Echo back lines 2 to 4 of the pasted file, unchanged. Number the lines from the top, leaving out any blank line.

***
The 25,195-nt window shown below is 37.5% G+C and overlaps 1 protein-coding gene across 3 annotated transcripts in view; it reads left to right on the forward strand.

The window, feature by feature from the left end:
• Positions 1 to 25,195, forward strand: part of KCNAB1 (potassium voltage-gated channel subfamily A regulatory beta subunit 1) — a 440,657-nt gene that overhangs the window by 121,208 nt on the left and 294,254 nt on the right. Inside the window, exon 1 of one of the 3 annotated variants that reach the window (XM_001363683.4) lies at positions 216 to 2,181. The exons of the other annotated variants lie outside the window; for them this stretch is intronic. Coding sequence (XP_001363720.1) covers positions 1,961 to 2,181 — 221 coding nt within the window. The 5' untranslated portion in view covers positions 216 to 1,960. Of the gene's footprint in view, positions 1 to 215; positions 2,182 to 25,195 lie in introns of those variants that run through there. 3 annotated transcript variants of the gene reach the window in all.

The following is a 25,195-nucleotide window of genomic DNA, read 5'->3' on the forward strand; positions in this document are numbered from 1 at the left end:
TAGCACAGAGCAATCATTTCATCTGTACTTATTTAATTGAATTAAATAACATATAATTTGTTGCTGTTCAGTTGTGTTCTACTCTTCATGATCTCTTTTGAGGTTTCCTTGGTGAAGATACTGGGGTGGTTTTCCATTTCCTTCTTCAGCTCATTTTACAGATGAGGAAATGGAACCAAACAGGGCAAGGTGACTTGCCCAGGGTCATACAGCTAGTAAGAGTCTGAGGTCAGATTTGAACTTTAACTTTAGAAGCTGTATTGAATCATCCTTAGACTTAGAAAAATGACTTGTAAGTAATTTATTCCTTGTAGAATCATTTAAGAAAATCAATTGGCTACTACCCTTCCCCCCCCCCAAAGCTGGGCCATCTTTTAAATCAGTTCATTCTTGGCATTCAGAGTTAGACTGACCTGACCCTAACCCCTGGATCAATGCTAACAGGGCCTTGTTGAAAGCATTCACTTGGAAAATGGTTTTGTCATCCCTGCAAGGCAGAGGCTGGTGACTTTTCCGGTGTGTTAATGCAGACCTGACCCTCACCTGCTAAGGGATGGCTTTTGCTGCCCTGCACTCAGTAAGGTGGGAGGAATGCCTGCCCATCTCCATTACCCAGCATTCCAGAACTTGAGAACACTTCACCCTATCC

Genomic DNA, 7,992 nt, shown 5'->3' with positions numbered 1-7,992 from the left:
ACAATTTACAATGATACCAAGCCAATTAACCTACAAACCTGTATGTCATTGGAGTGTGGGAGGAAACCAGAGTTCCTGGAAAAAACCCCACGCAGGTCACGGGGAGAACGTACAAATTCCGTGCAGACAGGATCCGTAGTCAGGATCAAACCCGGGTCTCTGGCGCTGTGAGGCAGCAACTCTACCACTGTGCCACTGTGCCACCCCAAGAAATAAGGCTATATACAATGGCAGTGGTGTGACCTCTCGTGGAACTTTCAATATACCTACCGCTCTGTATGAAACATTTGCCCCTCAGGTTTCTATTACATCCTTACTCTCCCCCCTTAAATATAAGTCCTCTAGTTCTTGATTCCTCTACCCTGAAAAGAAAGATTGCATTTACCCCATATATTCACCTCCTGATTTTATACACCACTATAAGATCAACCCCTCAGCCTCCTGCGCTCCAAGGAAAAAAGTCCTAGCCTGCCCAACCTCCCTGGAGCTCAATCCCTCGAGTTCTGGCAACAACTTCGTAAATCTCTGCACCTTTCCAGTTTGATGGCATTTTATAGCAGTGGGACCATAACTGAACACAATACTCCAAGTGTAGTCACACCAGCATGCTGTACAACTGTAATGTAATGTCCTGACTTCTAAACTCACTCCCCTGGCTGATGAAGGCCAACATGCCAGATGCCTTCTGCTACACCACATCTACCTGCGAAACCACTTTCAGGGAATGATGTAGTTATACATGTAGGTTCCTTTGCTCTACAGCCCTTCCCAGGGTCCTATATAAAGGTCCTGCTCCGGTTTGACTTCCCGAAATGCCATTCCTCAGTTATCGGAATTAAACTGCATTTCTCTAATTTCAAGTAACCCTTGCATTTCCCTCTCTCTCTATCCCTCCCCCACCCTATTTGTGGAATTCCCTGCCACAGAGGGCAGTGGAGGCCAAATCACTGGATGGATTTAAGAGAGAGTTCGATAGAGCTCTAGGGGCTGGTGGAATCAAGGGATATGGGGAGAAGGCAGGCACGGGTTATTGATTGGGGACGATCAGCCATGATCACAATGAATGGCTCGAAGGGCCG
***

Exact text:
The window, feature by feature from the left end:
• Positions 1 to 25,195, forward strand: part of KCNAB1 (potassium voltage-gated channel subfamily A regulatory beta subunit 1) — a 440,657-nt gene that overhangs the window by 121,208 nt on the left and 294,254 nt on the right. Inside the window, exon 1 of one of the 3 annotated variants that reach the window (XM_001363683.4) lies at positions 216 to 2,181. The exons of the other annotated variants lie outside the window; for them this stretch is intronic. Coding sequence (XP_001363720.1) covers positions 1,961 to 2,181 — 221 coding nt within the window. The 5' untranslated portion in view covers positions 216 to 1,960. Of the gene's footprint in view, positions 1 to 215; positions 2,182 to 25,195 lie in introns of those variants that run through there. 3 annotated transcript variants of the gene reach the window in all.

The following is a 25,195-nucleotide window of genomic DNA, read 5'->3' on the forward strand; positions in this document are numbered from 1 at the left end: